Kubernetes Nodes and Autopilot

One of the key design decisions of GKE Autopilot is the fact that we kept the same semantic meaning of the Kubernetes node object.

It’s “nodeless” in the sense that you don’t need to care about, or plan for nodes—they are provisioned and managed automatically based on your PodSpec. However, the node object still exists and has the same meaning. Each node is still backed by a single VM under the hood.

This means that constructs that rely on nodes like workload separation, pod topology spread, pod affinity, and DaemonSets all still work on Autopilot. When using constructs like workload separation and affinity, at no time do you ever manually specify or target individual nodes. We figure out the placement based on your PodSpecs. For example, if you want to co-locate two pods on one node, you can do it, purely via your PodSpec and without referring to node constructs like node or nodepool names.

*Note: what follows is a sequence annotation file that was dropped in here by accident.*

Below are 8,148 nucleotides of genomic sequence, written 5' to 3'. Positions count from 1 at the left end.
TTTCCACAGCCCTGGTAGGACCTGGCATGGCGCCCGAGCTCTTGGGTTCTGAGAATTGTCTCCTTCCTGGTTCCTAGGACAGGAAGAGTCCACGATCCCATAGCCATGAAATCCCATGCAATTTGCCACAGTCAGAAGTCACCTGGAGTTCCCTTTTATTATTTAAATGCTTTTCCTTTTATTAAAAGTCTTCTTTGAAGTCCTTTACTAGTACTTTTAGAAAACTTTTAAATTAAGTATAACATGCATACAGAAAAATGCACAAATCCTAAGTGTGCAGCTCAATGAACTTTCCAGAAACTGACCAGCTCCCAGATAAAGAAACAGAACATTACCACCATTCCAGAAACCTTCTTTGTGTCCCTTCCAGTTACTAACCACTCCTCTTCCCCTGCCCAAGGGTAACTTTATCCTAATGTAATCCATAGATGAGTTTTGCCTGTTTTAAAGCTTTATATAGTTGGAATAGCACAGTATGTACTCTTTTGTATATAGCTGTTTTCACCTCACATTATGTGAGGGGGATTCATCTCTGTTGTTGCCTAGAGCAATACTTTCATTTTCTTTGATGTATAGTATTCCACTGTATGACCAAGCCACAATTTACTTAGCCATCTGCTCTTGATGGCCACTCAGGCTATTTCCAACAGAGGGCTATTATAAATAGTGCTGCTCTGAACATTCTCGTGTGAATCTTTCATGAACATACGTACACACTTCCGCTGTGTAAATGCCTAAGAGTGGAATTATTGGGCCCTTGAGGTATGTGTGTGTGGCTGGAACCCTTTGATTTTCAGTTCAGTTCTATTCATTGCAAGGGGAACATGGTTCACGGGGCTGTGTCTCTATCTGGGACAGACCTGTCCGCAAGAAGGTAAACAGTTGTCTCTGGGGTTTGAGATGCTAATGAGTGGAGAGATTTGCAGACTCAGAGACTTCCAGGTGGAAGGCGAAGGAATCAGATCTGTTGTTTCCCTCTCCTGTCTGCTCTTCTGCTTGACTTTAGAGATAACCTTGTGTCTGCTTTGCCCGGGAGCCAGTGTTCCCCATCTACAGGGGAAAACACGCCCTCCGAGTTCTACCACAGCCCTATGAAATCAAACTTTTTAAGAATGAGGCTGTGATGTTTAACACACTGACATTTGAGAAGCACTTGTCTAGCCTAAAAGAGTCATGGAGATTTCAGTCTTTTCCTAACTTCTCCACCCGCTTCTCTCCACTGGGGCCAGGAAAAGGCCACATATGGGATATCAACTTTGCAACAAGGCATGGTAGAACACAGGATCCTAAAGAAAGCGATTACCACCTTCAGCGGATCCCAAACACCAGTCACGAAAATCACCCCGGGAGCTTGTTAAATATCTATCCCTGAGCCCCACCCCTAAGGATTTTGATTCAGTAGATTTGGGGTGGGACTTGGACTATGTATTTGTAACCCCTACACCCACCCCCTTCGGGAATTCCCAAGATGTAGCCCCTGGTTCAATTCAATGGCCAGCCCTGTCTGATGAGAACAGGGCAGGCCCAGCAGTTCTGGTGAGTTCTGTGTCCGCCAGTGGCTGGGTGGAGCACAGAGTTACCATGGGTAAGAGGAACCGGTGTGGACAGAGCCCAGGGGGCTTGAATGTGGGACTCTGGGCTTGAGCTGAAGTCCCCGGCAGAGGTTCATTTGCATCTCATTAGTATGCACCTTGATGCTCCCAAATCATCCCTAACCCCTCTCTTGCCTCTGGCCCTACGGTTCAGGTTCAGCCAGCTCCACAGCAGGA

All this makes GKE Autopilot very much Kubernetes-native. While you don’t have the concern of nodes, having the node construct available means you can take advantage of everything Kubernetes has to offer.

Case in point: today’s announcement of 12 partners for GKE Autopilot. Many of these solutions have always run as DaemonSets. Since Autopilot supports DaemonSets, they can run in the same way. No need to embed these solutions into your individual pods with sidecars and the like.

Not only does this make those solutions much easier to use, it’s typically cheaper this way too. The DaemonSet only runs one pod on every node and this pod is able to cater for multiple user pods, whereas a sidecar container adds resource requirements to every pod.

There is one caveat with DaemonSets: since Autopilot is fully managed, some higher privileged actions are reserved from regular pods (including pods managed by a DaemonSet). You can deploy any pod as a DaemonSet as long as it doesn’t violate those constraints and use-cases like reading logs from nodes are supported. For partner solutions (like security products) that require higher privileges to operate, they can be validated and explicitly listed by the Autopilot team in order to run.

The end result is that if you want to run a security product like Aqua, Prisma Cloud or Sysdig, or a logging and monitoring solution like DataDog, Splunk or Dynatrace, you can run it on GKE Autopilot, just like you always do.